2. With the raise of pitch at the end of the sentence (often denoted by a question mark: さっき食べたんじゃない?), it is a question “Didn’t you eat it a little while ago?” with indication that the speaker thinks that “you” probably ate it a little while ago.
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This is about as spot-on as you can get. The only thing I would add is that じゃない is sometimes shortened to じゃん in very informal contexts. –  Derek Schaab Jun 3 '11 at 13:20
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@Derek, Doesn't "じゃん" dialect dependent? –  YOU Jun 3 '11 at 13:21
    
@YOU: I don't believe it is. I regularly hear things such as いいじゃん across a wide variety of speakers. –  Derek Schaab Jun 3 '11 at 13:38
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@Derek, @YOU: According to a quick web search, じゃん is spoken in wide area of Japan including Saitama, Tokyo, Kanagawa, Yamanashi, Shizuoka and Aichi prefectures, but it seems still dialect-dependent. –  Tsuyoshi Ito Jun 3 '11 at 14:08

I'd probably say that you misheard, and that there was in fact a 「ん」 in there. The usage of 「の」 is outlined in this grammar page. I am a beginner myself, but from what I can tell, it appears that the phrase is being used for explanation. However, the phrasing seems strange to me, as the following would seem more appropriate for a question:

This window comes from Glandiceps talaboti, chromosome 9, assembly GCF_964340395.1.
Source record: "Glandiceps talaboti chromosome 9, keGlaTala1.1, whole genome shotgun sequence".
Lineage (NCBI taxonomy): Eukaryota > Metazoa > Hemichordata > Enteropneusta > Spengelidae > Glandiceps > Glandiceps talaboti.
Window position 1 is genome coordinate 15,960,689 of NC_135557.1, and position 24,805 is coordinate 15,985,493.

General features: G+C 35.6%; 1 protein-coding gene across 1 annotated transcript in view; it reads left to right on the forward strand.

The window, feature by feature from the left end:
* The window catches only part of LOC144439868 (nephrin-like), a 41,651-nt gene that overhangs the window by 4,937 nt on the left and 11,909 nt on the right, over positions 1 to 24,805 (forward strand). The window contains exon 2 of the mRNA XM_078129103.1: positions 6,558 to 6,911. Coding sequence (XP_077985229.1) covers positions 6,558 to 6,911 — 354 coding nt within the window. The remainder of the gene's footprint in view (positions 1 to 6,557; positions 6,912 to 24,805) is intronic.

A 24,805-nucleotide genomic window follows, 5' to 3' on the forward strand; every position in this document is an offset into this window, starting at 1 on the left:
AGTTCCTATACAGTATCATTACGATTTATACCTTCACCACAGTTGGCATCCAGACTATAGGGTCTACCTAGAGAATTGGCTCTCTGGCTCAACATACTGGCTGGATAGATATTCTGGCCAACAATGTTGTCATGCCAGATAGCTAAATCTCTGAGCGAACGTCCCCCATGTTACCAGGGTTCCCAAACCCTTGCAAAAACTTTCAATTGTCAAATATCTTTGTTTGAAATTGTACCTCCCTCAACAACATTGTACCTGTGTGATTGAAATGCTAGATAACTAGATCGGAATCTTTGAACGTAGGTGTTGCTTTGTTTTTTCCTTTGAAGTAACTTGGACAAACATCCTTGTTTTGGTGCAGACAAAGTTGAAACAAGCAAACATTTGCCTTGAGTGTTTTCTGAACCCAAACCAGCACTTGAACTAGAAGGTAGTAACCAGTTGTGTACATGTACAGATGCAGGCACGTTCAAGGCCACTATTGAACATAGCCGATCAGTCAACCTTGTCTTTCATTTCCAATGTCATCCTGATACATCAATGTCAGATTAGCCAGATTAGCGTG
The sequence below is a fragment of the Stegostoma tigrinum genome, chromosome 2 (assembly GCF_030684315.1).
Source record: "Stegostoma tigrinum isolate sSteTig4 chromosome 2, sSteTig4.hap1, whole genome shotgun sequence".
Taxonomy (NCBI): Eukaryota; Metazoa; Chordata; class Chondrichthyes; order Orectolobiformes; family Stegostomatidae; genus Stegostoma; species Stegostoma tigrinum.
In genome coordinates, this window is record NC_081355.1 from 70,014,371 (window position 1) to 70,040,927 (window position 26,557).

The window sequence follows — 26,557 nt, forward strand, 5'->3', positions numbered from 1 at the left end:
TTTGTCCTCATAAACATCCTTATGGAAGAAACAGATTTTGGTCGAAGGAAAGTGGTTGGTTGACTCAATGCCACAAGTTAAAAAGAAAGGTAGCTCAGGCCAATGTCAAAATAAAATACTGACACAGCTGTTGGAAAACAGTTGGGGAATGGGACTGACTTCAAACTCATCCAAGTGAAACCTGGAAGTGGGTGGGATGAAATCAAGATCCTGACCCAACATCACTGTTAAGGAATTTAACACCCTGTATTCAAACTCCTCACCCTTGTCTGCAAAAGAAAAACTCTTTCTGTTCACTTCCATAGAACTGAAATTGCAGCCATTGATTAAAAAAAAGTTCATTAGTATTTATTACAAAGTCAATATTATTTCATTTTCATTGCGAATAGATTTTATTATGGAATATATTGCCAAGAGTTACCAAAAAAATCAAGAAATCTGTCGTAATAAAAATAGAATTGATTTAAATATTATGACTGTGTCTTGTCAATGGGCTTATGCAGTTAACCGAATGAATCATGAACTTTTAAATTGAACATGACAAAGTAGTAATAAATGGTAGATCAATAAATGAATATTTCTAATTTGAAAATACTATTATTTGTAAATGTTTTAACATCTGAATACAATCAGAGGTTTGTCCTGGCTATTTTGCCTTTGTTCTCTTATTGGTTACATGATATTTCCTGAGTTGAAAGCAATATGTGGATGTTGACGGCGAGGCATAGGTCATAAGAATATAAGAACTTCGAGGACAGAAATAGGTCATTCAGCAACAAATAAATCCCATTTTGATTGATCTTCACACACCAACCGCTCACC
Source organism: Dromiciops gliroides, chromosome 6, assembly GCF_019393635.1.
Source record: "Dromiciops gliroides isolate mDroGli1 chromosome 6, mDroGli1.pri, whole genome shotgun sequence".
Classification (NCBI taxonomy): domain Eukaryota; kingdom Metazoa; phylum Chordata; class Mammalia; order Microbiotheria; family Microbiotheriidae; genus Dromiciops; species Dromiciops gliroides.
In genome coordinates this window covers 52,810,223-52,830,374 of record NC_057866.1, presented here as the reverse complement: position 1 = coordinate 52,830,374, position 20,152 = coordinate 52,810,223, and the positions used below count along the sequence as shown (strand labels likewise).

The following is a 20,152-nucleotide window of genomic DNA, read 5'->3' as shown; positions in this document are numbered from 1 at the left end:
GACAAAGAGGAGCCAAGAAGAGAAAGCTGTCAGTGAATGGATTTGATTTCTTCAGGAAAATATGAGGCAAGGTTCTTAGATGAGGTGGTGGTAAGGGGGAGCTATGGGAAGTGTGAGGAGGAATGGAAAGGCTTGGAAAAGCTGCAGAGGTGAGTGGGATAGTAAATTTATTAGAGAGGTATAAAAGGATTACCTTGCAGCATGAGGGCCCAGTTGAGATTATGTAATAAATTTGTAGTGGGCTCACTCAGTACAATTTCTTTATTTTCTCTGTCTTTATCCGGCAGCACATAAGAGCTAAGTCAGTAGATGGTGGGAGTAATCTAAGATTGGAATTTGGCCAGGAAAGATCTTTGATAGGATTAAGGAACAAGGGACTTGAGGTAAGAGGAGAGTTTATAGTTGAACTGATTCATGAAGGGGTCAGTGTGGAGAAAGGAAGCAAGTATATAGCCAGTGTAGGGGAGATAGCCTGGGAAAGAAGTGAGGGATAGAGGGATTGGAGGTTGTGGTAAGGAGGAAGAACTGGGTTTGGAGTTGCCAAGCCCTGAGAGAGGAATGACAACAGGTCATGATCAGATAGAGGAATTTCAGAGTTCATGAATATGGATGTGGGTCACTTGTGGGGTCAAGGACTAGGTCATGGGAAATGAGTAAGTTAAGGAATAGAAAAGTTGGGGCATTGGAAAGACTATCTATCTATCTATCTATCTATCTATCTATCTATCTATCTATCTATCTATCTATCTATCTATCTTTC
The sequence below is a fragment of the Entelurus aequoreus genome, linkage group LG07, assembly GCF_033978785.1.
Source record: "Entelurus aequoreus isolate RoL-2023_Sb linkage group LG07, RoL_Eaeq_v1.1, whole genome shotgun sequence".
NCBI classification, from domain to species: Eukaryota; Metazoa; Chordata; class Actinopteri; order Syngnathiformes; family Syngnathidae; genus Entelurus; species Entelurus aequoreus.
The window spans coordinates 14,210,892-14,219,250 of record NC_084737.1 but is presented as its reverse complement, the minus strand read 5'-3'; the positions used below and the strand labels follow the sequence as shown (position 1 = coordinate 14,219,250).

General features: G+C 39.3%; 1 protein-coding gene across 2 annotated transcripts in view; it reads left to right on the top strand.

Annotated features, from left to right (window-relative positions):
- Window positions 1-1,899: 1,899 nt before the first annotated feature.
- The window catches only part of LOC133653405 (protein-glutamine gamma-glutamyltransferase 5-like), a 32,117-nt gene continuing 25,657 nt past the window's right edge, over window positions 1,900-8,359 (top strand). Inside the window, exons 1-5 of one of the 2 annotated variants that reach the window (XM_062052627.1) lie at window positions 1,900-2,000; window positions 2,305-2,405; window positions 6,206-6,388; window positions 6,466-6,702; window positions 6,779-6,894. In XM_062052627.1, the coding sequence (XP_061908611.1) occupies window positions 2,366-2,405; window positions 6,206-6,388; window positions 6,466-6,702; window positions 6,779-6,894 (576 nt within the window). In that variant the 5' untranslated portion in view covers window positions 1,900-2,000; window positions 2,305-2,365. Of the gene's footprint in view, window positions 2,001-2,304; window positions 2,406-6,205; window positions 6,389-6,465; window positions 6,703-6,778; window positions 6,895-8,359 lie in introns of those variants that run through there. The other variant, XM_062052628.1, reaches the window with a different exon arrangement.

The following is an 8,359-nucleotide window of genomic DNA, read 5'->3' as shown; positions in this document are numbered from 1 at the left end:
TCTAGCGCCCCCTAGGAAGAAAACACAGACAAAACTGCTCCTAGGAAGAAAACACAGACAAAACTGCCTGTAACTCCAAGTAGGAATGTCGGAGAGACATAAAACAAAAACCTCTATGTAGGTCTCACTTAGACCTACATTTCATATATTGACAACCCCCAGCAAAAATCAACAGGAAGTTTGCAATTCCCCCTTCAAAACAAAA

さっき食べなかったの? - Didn't you eat a little while ago?

If the intonation of the statement wasn't a question, then I might be inclined to think that it would have a different meaning:

さっき食べたんじゃない。 - [It's not like] I ate a little while ago.

It is an interesting question, though - I hope a native or expert can offer some more insight on this.

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The original grammar has the ん or の, yes, but it's frequently dropped in colloquial speech. Sometimes it's even abbreviated further to e.g. 「さっき食べたじゃん」 –  bdonlan Jun 3 '11 at 1:52
    
さっき食べなかったの? and 食べたんじゃないの? are different. The latter implies that the speaker has a knowledge/suspicion that the person he speaks to already ate before, similar to "Isn't it the case that you already ate? (because I can smell curry from your mouth etc)" –  Lukman Jun 3 '11 at 4:52
    
@Lukman: Is the ending の in 食べたんじゃない optional, then? Or is the meaning changed if it is omitted? I suppose it also depends on intonation when actually speaking. –  voithos Jun 3 '11 at 5:35
    
putting の everywhere is a bad habit if you're not a girl. If as a man you want to express the same thing try ~のか or just んじゃない +1 bdonlan, Lukman didn't mishear. –  repecmps Jun 3 '11 at 6:29
    
"putting の everywhere is a bad habit if you're not a girl"? First I've heard of this. If you end your sentence with の (as opposed to のだ), that's one thing, but I'm not aware of the use of の/ん being itself feminine. –  Kef Schecter Jun 10 '11 at 9:34

No, you probably didn't mishear. This is a pretty common construction in colloquial Japanese, though it is not grammatically correct.

It might help to think of the じゃない as a tag that turns the sentence into a tag question, with a tone of surprise or disbelief.